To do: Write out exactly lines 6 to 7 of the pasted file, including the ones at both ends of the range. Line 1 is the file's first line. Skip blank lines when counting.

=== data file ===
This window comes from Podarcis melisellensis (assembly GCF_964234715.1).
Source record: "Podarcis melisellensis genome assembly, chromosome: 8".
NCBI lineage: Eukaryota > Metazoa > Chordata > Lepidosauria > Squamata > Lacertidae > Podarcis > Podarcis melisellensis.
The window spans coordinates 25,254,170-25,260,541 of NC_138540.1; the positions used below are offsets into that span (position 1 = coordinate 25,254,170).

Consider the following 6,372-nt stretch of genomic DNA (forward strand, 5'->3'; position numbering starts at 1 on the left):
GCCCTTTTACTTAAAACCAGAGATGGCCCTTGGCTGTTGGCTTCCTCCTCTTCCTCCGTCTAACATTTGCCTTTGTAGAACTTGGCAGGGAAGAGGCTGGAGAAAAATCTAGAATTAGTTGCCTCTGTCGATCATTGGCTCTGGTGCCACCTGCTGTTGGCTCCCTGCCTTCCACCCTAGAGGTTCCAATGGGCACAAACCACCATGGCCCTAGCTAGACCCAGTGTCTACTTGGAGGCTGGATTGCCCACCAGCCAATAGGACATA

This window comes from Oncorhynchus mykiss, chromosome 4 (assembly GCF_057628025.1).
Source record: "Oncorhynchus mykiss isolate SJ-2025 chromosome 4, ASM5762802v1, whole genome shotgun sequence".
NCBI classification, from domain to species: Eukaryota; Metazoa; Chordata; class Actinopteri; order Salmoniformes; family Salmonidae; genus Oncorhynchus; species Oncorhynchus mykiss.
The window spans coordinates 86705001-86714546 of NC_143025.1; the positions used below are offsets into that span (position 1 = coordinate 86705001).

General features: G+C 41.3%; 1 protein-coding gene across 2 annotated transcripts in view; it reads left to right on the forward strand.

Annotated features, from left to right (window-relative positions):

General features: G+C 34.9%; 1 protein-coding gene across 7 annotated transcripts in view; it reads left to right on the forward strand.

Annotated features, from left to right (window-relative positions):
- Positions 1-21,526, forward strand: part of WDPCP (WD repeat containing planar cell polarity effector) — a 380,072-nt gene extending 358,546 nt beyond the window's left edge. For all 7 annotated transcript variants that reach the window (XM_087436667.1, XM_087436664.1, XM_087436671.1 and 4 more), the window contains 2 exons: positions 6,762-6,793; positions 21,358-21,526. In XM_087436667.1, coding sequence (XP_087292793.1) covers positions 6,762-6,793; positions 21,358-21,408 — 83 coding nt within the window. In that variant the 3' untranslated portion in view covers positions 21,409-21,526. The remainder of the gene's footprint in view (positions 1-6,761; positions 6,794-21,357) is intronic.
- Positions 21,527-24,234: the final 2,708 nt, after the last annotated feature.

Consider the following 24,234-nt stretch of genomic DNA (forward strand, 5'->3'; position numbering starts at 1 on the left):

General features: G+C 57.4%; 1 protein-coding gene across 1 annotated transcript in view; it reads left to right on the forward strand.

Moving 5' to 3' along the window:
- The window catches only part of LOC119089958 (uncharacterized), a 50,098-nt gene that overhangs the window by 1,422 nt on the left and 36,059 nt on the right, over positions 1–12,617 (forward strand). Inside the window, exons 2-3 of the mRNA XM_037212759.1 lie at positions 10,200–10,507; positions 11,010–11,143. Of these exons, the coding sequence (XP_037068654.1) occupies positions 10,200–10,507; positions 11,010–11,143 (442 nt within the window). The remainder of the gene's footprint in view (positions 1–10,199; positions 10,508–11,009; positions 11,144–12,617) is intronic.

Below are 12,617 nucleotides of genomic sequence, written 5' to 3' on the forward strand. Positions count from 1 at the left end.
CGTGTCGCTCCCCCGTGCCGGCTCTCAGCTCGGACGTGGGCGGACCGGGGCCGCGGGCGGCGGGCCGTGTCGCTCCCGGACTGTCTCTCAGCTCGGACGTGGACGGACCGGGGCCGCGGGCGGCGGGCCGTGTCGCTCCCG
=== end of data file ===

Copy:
GCCCTTTTACTTAAAACCAGAGATGGCCCTTGGCTGTTGGCTTCCTCCTCTTCCTCCGTCTAACATTTGCCTTTGTAGAACTTGGCAGGGAAGAGGCTGGAGAAAAATCTAGAATTAGTTGCCTCTGTCGATCATTGGCTCTGGTGCCACCTGCTGTTGGCTCCCTGCCTTCCACCCTAGAGGTTCCAATGGGCACAAACCACCATGGCCCTAGCTAGACCCAGTGTCTACTTGGAGGCTGGATTGCCCACCAGCCAATAGGACATA

This window comes from Oncorhynchus mykiss, chromosome 4 (assembly GCF_057628025.1).